The study area is near the boundary between the Precambrian-cored North American craton (Whitmeyer and Karlstrom, 2007) and Mesozoic accreted terranes of Mexico (Dickinson and Lawton, 2001). Northeastern Mexico is a southern continuation of a region of low mantle velocity (van der Lee and Nolet, 1997) related to Mesozoic and ongoing mantle modification due to asthenospheric upwelling following foundering of the Farallon plate (Schmandt and Humphreys, 2010). Regions of low mantle velocity in the western United States are associated with high 3He/4He isotopic ratios in thermal spring waters (Newell et al., 2005).
Influences on regional groundwater chemistry caused by mantle degassing in areas of structural weakness have been studied using He isotopes (Crossey et al., 2006; Kennedy and van Soest, 2007; Newell et al., 2005). In Mexico, He isotopes have been used to study volcanic and hydrothermal systems (Inguaggiato et al., 2005; Taran et al., 2002; Vidal et al., 1982; Welhan et al., 1979) and for economic geology to evaluate ore fluids (Camprubí et al., 2006; Nencetti et al., 2005), but no He isotopic data are available for study area springs and groundwater to confirm the presence of deep faults in the regional carbonate aquifer.
Analytical methods used for water chemistry, gas chemistry (e.g., He isotopes and other noble gases), C isotopes, and Sr geochemistry analyses are described in the following. Water samples were collected at springs (vents and pools), spring runs, and wells for water and gas chemistry analyses. Sr isotope geochemistry analyses were done on water samples collected from springs (vents and pools), spring runs, and travertine. Water and travertine samples were collected to provide representative samples basin-wide trends in geochemistry (Fig. 2).
Standard methods (described in Crossey et al., 2009) were used for water chemistry analyses (Table 1).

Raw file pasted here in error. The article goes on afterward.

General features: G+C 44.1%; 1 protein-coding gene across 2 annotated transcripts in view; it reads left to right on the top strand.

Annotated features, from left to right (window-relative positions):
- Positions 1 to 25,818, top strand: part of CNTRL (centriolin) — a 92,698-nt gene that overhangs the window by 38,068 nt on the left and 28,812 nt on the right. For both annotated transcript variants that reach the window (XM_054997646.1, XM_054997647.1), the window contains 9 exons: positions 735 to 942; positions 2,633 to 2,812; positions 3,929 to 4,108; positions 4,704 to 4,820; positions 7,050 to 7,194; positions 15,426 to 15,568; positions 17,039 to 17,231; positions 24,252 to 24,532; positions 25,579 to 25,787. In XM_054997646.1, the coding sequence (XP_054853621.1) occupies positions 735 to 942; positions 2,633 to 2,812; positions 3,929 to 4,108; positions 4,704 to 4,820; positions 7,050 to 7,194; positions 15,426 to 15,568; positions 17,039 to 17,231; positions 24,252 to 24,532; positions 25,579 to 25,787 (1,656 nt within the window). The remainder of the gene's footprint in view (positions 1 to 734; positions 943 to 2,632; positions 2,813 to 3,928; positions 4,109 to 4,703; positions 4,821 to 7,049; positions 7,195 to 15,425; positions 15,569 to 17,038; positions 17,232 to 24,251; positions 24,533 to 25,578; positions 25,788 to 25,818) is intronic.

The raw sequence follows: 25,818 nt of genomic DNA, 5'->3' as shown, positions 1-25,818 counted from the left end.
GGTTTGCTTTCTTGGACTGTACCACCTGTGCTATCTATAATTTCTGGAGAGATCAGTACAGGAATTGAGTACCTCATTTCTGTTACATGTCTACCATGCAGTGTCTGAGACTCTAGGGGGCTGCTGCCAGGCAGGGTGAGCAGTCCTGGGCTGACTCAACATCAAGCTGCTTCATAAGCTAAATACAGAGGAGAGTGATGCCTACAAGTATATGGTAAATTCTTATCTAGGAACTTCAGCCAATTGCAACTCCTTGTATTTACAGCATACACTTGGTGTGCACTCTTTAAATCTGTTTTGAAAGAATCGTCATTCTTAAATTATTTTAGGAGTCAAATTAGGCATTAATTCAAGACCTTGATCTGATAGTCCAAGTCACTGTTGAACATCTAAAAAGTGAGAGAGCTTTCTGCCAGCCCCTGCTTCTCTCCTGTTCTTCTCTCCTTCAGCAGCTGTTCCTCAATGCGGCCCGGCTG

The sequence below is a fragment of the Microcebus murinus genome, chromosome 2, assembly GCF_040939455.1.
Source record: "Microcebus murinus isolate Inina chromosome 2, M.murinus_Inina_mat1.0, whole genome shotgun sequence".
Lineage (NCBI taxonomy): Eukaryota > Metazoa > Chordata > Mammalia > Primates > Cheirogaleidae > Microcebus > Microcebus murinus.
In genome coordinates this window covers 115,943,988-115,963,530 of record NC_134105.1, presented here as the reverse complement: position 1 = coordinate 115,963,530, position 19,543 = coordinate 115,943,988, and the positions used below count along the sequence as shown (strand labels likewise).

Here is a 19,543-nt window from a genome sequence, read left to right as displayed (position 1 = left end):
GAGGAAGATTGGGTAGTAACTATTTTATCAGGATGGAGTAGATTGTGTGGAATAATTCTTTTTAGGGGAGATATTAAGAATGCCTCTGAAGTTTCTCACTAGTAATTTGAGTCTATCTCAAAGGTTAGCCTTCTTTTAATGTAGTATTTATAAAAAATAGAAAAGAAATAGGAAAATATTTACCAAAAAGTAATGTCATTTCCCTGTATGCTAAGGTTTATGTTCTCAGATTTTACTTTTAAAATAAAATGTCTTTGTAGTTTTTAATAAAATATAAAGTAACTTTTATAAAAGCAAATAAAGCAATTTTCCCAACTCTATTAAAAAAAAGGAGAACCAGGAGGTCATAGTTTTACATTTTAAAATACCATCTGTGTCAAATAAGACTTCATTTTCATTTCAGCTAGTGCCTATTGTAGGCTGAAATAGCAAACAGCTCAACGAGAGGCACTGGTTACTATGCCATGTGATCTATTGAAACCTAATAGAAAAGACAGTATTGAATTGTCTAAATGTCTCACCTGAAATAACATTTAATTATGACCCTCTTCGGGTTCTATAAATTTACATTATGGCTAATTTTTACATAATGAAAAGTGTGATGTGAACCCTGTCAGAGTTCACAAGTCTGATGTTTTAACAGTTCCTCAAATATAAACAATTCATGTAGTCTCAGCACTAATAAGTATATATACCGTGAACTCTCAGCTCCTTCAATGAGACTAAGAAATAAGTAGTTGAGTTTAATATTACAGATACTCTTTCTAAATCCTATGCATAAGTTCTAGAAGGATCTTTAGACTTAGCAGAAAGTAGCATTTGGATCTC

The 3He/4He ratio is evaluated to elucidate terrigenic He crust and mantle source components by analyzing water for dissolved gases and He isotopes. Most dissolved noble gas samples were collected using passive diffusion samplers (De Gregorio et al., 2005; Gardner and Solomon, 2009). Noble gas samples were processed at the University of Utah Dissolved Gas Laboratory (following Manning and Solomon, 2003). One copper tube sample was collected from La Becerra warm vent and analyzed for CO2/3He (methods of Poreda and Farley, 1992). The He precision is ±0.5%–1% and ±1%–2% for all other gasses. Measured 3He/4He ratios are often expressed as R/RA, where R = 3He/4He of the sample and RA = 3He/4He of the atmosphere (1.384 × 10−6; Clarke et al., 1976). We report air-corrected values for total He [He]c, and 3He/4He (RC/RA) for the non-air portion of gases dissolved in springs (using X the air-normalized He/Ne ratio correction by Hilton, 1996) by accounting for potential amounts of 4He contributed by air and air saturated water to calculate terrigenic He (i.e., 4He from crust and mantle sources; Solomon, 2000). The He isotopic ratios are presented compared to atmospheric concentration as R/RA.
Spring water was analyzed for C isotopes using methods described by Hilton (1996). One sample (La Becerra warm vent; Table 2) was analyzed at the University of Rochester (New York), while other samples (as reported in Aldama et al., 2005) were analyzed at the University of Arizona. Methods for distinguishing CO2 sources from water chemical data follow Chiodini et al. (2004, 2000) and Crossey et al. (2009), except an evaporite correction is used to estimate external C in high SO4 waters (i.e., deeply derived C that flows to springs via basement-involved faults) and new methods are used to estimate dissolved inorganic C (DIC) using the computer program PHREEQC (Parkhurst, 1995).